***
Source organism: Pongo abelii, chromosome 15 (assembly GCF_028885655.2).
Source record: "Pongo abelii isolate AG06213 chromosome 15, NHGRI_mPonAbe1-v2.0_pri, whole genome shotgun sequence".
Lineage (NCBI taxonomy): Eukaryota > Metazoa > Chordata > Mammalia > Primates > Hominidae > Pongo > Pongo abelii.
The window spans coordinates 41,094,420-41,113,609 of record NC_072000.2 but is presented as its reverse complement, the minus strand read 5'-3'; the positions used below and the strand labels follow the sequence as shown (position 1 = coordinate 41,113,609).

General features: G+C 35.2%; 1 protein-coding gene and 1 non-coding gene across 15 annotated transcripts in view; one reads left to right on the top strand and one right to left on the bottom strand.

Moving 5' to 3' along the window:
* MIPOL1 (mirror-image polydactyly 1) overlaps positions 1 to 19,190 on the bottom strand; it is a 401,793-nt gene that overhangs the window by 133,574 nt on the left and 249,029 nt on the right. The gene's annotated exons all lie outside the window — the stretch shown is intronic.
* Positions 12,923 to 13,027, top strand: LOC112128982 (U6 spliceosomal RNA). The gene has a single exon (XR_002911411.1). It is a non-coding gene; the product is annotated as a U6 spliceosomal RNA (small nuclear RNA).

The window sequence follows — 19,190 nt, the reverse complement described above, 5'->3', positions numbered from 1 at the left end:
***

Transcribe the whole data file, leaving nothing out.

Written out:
Source organism: Pongo abelii, chromosome 15 (assembly GCF_028885655.2).
Source record: "Pongo abelii isolate AG06213 chromosome 15, NHGRI_mPonAbe1-v2.0_pri, whole genome shotgun sequence".
Lineage (NCBI taxonomy): Eukaryota > Metazoa > Chordata > Mammalia > Primates > Hominidae > Pongo > Pongo abelii.
The window spans coordinates 41,094,420-41,113,609 of record NC_072000.2 but is presented as its reverse complement, the minus strand read 5'-3'; the positions used below and the strand labels follow the sequence as shown (position 1 = coordinate 41,113,609).

General features: G+C 35.2%; 1 protein-coding gene and 1 non-coding gene across 15 annotated transcripts in view; one reads left to right on the top strand and one right to left on the bottom strand.

Moving 5' to 3' along the window:
* MIPOL1 (mirror-image polydactyly 1) overlaps positions 1 to 19,190 on the bottom strand; it is a 401,793-nt gene that overhangs the window by 133,574 nt on the left and 249,029 nt on the right. The gene's annotated exons all lie outside the window — the stretch shown is intronic.
* Positions 12,923 to 13,027, top strand: LOC112128982 (U6 spliceosomal RNA). The gene has a single exon (XR_002911411.1). It is a non-coding gene; the product is annotated as a U6 spliceosomal RNA (small nuclear RNA).

The window sequence follows — 19,190 nt, the reverse complement described above, 5'->3', positions numbered from 1 at the left end: